DESCRIPTION: In the 21st century, the bleeding edge of science is embodied in the zievatron, a device that - in theory - could allow instantaneous travel across space from the comfort of a laboratory. The first working model, however, seems to have developed a peculiar glitch: nothing sent through returns anymore. When physicist Dennis Nuel steps through to investigate, he finds himself trapped on an alien world, where technology seems like a haywire mishmash of Neolithic and industrial. As he struggles to figure out what's going on and how to repair the zievatron, he finds himself swept up in a ruthless baron's battle for dominance - and enchanted by a captured princess of a rival tribe.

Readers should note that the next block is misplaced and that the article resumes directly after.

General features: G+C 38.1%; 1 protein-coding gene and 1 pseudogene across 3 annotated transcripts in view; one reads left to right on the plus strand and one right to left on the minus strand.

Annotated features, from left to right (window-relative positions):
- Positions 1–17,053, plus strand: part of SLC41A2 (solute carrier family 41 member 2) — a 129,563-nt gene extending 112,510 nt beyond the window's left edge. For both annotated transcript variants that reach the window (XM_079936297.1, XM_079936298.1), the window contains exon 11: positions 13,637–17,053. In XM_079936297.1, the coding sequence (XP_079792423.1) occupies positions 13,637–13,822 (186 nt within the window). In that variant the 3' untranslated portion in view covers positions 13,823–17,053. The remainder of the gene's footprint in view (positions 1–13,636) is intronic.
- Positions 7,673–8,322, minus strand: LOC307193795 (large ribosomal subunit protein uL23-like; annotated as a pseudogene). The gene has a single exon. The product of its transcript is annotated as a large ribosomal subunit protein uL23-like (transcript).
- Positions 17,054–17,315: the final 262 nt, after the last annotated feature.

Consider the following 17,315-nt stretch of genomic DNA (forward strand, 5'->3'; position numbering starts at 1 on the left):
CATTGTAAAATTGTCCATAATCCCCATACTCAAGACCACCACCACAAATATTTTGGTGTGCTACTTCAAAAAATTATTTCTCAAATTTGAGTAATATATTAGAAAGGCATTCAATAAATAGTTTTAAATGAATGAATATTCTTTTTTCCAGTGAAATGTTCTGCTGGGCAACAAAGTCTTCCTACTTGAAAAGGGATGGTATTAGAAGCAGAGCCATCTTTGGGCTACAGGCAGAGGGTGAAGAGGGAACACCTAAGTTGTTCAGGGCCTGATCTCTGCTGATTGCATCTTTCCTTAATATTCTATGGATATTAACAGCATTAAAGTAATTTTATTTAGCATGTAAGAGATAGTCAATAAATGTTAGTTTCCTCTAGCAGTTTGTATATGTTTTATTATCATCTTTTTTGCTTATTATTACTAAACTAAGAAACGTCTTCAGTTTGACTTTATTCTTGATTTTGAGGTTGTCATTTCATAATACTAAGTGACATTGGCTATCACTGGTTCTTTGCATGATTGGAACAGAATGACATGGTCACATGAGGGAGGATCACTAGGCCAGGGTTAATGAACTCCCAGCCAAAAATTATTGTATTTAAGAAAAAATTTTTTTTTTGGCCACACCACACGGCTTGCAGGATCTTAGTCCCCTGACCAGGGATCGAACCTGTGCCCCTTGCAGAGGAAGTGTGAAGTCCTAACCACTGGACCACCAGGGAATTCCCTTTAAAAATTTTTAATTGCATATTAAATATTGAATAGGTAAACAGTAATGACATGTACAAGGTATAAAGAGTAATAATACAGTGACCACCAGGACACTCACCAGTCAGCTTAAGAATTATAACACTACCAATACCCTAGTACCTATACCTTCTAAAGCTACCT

REVIEW: I've read and enjoyed Brin's work previously, so I figured I might like this older title, even if it clearly had a pulpy theme. The cover promised "rich characterization" and emphasized Brin's credentials as a real live scientist writing real live science fiction. While I can't speak for the theories (at least, theories as of the 1984 publication), I can speak for the rest of the story, which was anything but "rich." Dennis may be a genius, but he's also a world-class (or interworld-class) moron, prone to fits of absolute stupidity whenever the plot demands it. The story tries to brush off this habit as "tunnel vision" induced by his excessive intelligence and "stress," but it conveniently doesn't kick in under far more stressful situations than when it does occur. If this is "rich characterization," I must not understand the term. Everyone else comes straight out of the stock bin: the petty lab rival Brady, the greedy warlord Kremer, the scrawny comic-relief thief Arth, the glamorous (and utterly helpless, not to mention prone to swooning and oddly immune to human failings like stinking of sweat after several days' hard travel away from baths,) Princess Linnora, and so forth. Gender roles, even in Dennis's "future" Earth, come straight out of the Stone Age; the only lady scientist in the zievatron program exists for her fellow scientists to lust over, and seems to enjoy pitting would-be suitors against each other despite risk of compromising the program itself and her fellows - which it does. Indeed, in reading this, I began to suspect that the entire portal-fantasy subgenre of Earth-man-going-to-strange-primitive-worlds specfic was (or is, as some of these still appear) entirely about guys, particularly nerdy guys, getting laid by conveniently defanged and objectified women... a theme very blatant here. (I found it especially hilarious/aggravating when Dennis keeps referring to the natives as simple, unsophisticated "cavemen" even when he - Mr. Evolved Modern Man - can't stop drooling over the pretty girl whom he'd only glimpsed at a distance... and I don't believe it was intended to be a humorous juxtaposition.) The story hits more than its share of subgenre cliches as Dennis is mistaken for a wizard and ordinary Earth ideas fill the natives with superstitious wonder and awe... even to the point of cowering in terror from a wheeled cart. No, it's not the old gunpowder trick that strikes terror into the naive locals, but the wheel. (Well, the wheel and almost everything else the guy does - which goes back to my hypothesis of why this subgenre exist, as the nerd scientist finds himself celebrated as a demigod simply for existing among a populace of morons... possibly how more than one scientist actually views themselves, but I digress.) I honestly started wondering if Brin was writing a parody - and, if so, why I was cringing instead of laughing. Though there were some intriguing uses of the main gimmick of this other world's peculiar physics, by the time it finished - with a lengthy explanation that didn't really explain much - I was just glad it was over. While I'd considered reading other works by Brin, particularly his much-vaunted Uplift series, I'm significantly more gunshy if this is an indication of the writing I'll find there. If I do read more by him, I think I'll stick to later works.